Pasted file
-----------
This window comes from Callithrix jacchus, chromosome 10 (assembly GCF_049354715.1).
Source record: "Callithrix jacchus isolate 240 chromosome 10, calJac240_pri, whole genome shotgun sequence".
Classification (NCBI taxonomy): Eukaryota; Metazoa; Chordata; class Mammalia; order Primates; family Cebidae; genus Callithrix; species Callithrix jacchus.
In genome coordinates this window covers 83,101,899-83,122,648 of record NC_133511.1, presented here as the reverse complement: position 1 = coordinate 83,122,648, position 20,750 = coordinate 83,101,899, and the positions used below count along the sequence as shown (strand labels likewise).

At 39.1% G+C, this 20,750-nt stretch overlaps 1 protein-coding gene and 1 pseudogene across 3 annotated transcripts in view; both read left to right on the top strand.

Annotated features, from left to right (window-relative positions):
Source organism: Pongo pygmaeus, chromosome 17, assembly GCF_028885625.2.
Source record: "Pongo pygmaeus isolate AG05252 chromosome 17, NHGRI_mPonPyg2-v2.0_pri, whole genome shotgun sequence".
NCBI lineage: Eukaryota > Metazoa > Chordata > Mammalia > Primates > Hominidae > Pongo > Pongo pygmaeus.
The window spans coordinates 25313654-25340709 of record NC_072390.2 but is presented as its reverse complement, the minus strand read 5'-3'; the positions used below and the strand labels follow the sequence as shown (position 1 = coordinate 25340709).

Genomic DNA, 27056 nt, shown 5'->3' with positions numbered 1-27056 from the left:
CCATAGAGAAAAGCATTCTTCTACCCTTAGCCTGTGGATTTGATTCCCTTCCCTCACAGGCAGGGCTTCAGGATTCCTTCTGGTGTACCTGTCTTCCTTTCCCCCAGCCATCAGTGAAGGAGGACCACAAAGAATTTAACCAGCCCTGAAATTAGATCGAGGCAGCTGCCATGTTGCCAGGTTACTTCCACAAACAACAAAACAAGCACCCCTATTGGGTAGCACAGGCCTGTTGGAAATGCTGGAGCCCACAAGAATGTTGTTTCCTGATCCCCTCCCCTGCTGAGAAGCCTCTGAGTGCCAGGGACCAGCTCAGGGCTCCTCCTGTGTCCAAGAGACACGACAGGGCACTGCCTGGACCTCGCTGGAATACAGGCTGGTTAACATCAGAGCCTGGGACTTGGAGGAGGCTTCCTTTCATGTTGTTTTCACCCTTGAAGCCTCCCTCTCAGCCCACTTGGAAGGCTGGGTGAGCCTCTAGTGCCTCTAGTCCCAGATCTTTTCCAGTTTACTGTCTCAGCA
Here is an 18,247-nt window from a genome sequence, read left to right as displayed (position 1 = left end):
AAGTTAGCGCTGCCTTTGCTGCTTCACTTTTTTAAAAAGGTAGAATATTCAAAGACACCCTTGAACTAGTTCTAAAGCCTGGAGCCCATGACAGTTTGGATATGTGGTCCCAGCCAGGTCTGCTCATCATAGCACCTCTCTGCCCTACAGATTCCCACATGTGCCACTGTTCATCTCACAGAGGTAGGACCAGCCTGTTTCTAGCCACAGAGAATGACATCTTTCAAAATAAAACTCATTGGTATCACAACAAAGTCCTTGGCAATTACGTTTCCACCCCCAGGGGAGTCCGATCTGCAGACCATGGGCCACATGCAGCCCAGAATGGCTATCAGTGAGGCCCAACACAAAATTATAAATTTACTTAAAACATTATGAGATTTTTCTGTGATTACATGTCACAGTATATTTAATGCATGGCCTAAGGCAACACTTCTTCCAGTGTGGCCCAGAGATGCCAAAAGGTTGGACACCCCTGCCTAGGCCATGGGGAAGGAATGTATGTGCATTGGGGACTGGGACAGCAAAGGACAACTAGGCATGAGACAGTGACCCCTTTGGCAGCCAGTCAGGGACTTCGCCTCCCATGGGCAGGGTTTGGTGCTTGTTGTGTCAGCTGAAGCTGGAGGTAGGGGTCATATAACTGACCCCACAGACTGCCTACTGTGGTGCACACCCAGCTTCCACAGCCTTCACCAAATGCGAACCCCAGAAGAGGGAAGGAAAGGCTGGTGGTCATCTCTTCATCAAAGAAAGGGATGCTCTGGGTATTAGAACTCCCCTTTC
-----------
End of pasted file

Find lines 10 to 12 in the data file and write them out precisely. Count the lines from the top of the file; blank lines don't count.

The window spans coordinates 25313654-25340709 of record NC_072390.2 but is presented as its reverse complement, the minus strand read 5'-3'; the positions used below and the strand labels follow the sequence as shown (position 1 = coordinate 25340709).

Genomic DNA, 27056 nt, shown 5'->3' with positions numbered 1-27056 from the left:
CCATAGAGAAAAGCATTCTTCTACCCTTAGCCTGTGGATTTGATTCCCTTCCCTCACAGGCAGGGCTTCAGGATTCCTTCTGGTGTACCTGTCTTCCTTTCCCCCAGCCATCAGTGAAGGAGGACCACAAAGAATTTAACCAGCCCTGAAATTAGATCGAGGCAGCTGCCATGTTGCCAGGTTACTTCCACAAACAACAAAACAAGCACCCCTATTGGGTAGCACAGGCCTGTTGGAAATGCTGGAGCCCACAAGAATGTTGTTTCCTGATCCCCTCCCCTGCTGAGAAGCCTCTGAGTGCCAGGGACCAGCTCAGGGCTCCTCCTGTGTCCAAGAGACACGACAGGGCACTGCCTGGACCTCGCTGGAATACAGGCTGGTTAACATCAGAGCCTGGGACTTGGAGGAGGCTTCCTTTCATGTTGTTTTCACCCTTGAAGCCTCCCTCTCAGCCCACTTGGAAGGCTGGGTGAGCCTCTAGTGCCTCTAGTCCCAGATCTTTTCCAGTTTACTGTCTCAGCA